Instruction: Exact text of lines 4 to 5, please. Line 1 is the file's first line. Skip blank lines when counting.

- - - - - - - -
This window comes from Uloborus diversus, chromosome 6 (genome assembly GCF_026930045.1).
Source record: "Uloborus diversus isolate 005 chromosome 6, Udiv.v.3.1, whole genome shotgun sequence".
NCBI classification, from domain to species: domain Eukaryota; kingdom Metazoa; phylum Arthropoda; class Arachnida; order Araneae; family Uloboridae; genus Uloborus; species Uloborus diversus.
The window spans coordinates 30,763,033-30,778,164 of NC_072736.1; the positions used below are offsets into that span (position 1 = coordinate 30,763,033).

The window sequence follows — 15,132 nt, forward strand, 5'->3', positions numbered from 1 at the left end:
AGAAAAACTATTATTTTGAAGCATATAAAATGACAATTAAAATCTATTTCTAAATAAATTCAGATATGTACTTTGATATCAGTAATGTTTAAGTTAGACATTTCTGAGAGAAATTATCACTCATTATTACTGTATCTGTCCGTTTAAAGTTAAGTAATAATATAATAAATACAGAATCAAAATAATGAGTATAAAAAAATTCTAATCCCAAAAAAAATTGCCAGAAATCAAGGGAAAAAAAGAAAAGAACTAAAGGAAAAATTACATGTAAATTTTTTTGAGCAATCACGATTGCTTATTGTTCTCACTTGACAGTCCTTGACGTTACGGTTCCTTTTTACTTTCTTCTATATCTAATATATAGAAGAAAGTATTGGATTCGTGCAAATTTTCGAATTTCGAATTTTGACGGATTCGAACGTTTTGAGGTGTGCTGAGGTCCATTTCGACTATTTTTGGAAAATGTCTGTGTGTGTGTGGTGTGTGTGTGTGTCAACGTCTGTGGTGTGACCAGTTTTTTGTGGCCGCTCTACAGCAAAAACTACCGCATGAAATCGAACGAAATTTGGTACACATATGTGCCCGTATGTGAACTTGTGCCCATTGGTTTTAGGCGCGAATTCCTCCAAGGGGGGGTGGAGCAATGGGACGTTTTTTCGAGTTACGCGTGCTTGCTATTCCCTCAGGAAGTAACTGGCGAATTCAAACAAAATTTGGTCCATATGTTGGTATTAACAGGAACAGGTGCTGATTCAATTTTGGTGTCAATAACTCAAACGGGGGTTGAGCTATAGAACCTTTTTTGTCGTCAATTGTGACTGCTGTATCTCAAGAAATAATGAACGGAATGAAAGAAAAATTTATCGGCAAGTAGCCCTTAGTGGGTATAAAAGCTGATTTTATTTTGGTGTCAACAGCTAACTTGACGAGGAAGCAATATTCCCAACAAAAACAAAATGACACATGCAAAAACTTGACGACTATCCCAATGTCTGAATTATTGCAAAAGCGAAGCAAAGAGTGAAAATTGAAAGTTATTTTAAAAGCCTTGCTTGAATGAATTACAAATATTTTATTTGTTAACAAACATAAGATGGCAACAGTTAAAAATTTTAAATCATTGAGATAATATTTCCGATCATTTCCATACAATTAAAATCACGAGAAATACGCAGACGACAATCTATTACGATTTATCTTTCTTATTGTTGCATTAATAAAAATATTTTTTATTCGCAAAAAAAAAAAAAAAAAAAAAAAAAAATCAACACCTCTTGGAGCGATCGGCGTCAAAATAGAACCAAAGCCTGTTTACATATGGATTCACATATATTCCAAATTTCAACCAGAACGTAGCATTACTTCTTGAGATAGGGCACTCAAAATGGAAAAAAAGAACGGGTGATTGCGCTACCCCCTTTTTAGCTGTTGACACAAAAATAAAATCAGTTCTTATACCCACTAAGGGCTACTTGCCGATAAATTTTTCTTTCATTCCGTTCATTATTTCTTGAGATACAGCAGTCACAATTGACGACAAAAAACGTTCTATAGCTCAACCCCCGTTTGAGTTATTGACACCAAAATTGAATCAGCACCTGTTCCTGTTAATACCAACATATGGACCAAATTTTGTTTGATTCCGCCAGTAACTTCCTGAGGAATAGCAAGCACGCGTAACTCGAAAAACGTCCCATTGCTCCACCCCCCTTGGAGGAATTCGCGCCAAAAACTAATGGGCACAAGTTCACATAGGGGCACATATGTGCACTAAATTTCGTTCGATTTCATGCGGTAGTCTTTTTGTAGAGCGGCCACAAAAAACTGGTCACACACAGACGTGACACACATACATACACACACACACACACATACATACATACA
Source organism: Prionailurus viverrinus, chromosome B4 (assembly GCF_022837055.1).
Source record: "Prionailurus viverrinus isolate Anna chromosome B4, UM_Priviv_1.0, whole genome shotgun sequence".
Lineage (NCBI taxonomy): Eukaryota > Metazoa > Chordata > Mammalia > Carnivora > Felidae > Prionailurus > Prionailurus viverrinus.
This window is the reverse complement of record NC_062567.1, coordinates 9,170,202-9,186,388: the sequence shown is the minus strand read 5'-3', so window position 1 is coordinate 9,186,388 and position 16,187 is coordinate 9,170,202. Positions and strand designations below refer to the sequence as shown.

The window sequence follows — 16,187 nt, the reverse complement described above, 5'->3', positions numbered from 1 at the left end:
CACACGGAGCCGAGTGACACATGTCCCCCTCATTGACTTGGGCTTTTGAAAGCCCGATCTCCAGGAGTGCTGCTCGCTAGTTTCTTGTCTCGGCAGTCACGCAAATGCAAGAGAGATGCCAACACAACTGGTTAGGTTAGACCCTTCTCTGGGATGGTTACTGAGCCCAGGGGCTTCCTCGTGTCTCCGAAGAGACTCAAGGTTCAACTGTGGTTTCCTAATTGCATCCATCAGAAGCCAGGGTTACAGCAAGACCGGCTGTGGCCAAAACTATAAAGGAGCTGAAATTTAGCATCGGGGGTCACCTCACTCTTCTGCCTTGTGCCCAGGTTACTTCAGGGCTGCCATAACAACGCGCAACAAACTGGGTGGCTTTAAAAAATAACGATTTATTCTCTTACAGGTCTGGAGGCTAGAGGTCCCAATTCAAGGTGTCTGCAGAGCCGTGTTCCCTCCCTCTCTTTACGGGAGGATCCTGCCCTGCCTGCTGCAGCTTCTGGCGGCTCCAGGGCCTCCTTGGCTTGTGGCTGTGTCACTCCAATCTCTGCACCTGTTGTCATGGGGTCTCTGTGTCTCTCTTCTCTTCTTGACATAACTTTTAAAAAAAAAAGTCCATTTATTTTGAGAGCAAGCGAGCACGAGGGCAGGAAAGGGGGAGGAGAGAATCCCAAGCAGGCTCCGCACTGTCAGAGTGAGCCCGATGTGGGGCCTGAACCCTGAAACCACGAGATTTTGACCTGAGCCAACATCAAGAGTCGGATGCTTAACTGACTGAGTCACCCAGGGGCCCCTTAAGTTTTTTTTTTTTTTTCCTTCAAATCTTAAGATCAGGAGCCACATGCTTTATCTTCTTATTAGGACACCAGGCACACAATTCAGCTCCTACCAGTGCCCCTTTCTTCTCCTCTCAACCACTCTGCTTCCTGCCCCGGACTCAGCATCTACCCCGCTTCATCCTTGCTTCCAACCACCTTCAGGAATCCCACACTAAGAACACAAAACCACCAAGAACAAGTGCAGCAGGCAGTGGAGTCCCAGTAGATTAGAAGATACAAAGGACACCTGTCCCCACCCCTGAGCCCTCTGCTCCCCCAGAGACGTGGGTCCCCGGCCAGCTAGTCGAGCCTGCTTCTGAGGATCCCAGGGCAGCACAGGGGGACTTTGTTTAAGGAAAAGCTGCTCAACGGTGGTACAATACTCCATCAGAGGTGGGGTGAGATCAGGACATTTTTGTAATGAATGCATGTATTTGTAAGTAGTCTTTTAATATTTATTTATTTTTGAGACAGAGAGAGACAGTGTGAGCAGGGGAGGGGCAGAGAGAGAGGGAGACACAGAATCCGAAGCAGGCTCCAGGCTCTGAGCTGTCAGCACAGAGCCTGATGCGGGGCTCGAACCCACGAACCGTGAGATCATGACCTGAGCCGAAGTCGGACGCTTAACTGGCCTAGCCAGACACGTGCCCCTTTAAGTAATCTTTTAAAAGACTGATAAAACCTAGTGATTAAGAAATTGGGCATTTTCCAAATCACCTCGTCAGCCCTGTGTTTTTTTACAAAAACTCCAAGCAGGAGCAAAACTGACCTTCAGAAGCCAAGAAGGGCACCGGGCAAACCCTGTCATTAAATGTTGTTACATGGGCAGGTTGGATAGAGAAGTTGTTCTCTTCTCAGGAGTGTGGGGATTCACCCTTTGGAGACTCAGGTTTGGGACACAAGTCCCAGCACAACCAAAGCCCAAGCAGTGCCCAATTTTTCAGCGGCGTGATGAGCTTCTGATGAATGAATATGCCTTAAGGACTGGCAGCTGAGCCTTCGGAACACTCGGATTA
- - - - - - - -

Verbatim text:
The window spans coordinates 30,763,033-30,778,164 of NC_072736.1; the positions used below are offsets into that span (position 1 = coordinate 30,763,033).

The window sequence follows — 15,132 nt, forward strand, 5'->3', positions numbered from 1 at the left end: